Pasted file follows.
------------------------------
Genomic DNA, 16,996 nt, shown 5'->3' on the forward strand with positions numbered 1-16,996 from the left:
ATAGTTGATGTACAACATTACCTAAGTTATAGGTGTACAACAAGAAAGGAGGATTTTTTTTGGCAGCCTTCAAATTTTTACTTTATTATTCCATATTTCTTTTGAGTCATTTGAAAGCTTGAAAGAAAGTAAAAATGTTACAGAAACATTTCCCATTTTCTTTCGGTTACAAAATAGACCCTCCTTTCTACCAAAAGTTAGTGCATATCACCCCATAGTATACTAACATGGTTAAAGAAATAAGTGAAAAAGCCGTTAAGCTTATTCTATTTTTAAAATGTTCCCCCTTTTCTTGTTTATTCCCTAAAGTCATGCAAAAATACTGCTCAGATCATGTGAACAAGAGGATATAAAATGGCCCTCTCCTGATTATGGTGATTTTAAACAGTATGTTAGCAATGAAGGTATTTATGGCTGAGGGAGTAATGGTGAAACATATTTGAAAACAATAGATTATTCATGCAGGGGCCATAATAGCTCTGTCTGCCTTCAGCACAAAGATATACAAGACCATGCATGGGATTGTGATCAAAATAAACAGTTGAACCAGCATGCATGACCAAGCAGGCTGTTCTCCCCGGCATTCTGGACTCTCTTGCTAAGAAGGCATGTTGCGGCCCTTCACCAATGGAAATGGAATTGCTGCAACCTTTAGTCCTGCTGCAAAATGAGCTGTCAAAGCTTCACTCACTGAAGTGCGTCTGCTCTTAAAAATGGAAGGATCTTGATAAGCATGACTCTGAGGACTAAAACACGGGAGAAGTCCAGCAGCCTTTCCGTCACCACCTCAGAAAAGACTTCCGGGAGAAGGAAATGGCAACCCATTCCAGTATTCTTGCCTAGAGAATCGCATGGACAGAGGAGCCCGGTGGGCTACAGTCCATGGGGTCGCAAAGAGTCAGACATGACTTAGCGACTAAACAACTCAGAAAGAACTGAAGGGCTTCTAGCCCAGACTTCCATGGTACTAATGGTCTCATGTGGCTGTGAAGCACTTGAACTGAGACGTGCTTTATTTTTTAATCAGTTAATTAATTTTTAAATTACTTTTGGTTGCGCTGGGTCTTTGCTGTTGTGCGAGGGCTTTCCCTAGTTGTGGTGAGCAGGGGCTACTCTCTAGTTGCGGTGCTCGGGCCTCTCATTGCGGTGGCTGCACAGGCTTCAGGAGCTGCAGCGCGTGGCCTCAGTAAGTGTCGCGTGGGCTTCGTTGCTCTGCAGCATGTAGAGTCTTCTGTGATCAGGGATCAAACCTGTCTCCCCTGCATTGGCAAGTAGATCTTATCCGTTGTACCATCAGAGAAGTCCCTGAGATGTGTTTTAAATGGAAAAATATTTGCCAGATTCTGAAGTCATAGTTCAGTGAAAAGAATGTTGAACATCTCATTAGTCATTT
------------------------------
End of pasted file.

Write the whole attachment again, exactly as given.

Genomic DNA, 16,996 nt, shown 5'->3' on the forward strand with positions numbered 1-16,996 from the left:
ATAGTTGATGTACAACATTACCTAAGTTATAGGTGTACAACAAGAAAGGAGGATTTTTTTTGGCAGCCTTCAAATTTTTACTTTATTATTCCATATTTCTTTTGAGTCATTTGAAAGCTTGAAAGAAAGTAAAAATGTTACAGAAACATTTCCCATTTTCTTTCGGTTACAAAATAGACCCTCCTTTCTACCAAAAGTTAGTGCATATCACCCCATAGTATACTAACATGGTTAAAGAAATAAGTGAAAAAGCCGTTAAGCTTATTCTATTTTTAAAATGTTCCCCCTTTTCTTGTTTATTCCCTAAAGTCATGCAAAAATACTGCTCAGATCATGTGAACAAGAGGATATAAAATGGCCCTCTCCTGATTATGGTGATTTTAAACAGTATGTTAGCAATGAAGGTATTTATGGCTGAGGGAGTAATGGTGAAACATATTTGAAAACAATAGATTATTCATGCAGGGGCCATAATAGCTCTGTCTGCCTTCAGCACAAAGATATACAAGACCATGCATGGGATTGTGATCAAAATAAACAGTTGAACCAGCATGCATGACCAAGCAGGCTGTTCTCCCCGGCATTCTGGACTCTCTTGCTAAGAAGGCATGTTGCGGCCCTTCACCAATGGAAATGGAATTGCTGCAACCTTTAGTCCTGCTGCAAAATGAGCTGTCAAAGCTTCACTCACTGAAGTGCGTCTGCTCTTAAAAATGGAAGGATCTTGATAAGCATGACTCTGAGGACTAAAACACGGGAGAAGTCCAGCAGCCTTTCCGTCACCACCTCAGAAAAGACTTCCGGGAGAAGGAAATGGCAACCCATTCCAGTATTCTTGCCTAGAGAATCGCATGGACAGAGGAGCCCGGTGGGCTACAGTCCATGGGGTCGCAAAGAGTCAGACATGACTTAGCGACTAAACAACTCAGAAAGAACTGAAGGGCTTCTAGCCCAGACTTCCATGGTACTAATGGTCTCATGTGGCTGTGAAGCACTTGAACTGAGACGTGCTTTATTTTTTAATCAGTTAATTAATTTTTAAATTACTTTTGGTTGCGCTGGGTCTTTGCTGTTGTGCGAGGGCTTTCCCTAGTTGTGGTGAGCAGGGGCTACTCTCTAGTTGCGGTGCTCGGGCCTCTCATTGCGGTGGCTGCACAGGCTTCAGGAGCTGCAGCGCGTGGCCTCAGTAAGTGTCGCGTGGGCTTCGTTGCTCTGCAGCATGTAGAGTCTTCTGTGATCAGGGATCAAACCTGTCTCCCCTGCATTGGCAAGTAGATCTTATCCGTTGTACCATCAGAGAAGTCCCTGAGATGTGTTTTAAATGGAAAAATATTTGCCAGATTCTGAAGTCATAGTTCAGTGAAAAGAATGTTGAACATCTCATTAGTCATTT